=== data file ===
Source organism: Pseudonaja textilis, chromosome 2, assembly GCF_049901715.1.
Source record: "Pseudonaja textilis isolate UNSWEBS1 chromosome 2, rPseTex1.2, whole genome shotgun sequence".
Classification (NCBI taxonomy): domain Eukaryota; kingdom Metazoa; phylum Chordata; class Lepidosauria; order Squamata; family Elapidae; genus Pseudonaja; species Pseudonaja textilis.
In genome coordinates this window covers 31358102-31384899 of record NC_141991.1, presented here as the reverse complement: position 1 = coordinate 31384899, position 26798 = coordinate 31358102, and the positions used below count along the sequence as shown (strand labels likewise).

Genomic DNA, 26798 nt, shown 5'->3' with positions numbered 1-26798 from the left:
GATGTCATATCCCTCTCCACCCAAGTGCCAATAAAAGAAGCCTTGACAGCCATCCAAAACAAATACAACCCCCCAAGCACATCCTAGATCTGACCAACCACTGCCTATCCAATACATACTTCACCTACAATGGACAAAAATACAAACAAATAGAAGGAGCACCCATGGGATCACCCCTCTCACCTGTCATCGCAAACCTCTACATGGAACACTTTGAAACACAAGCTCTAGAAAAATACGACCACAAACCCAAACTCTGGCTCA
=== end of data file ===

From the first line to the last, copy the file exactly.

Source organism: Pseudonaja textilis, chromosome 2, assembly GCF_049901715.1.
Source record: "Pseudonaja textilis isolate UNSWEBS1 chromosome 2, rPseTex1.2, whole genome shotgun sequence".
Classification (NCBI taxonomy): domain Eukaryota; kingdom Metazoa; phylum Chordata; class Lepidosauria; order Squamata; family Elapidae; genus Pseudonaja; species Pseudonaja textilis.
In genome coordinates this window covers 31358102-31384899 of record NC_141991.1, presented here as the reverse complement: position 1 = coordinate 31384899, position 26798 = coordinate 31358102, and the positions used below count along the sequence as shown (strand labels likewise).

Genomic DNA, 26798 nt, shown 5'->3' with positions numbered 1-26798 from the left:
GATGTCATATCCCTCTCCACCCAAGTGCCAATAAAAGAAGCCTTGACAGCCATCCAAAACAAATACAACCCCCCAAGCACATCCTAGATCTGACCAACCACTGCCTATCCAATACATACTTCACCTACAATGGACAAAAATACAAACAAATAGAAGGAGCACCCATGGGATCACCCCTCTCACCTGTCATCGCAAACCTCTACATGGAACACTTTGAAACACAAGCTCTAGAAAAATACGACCACAAACCCAAACTCTGGCTCA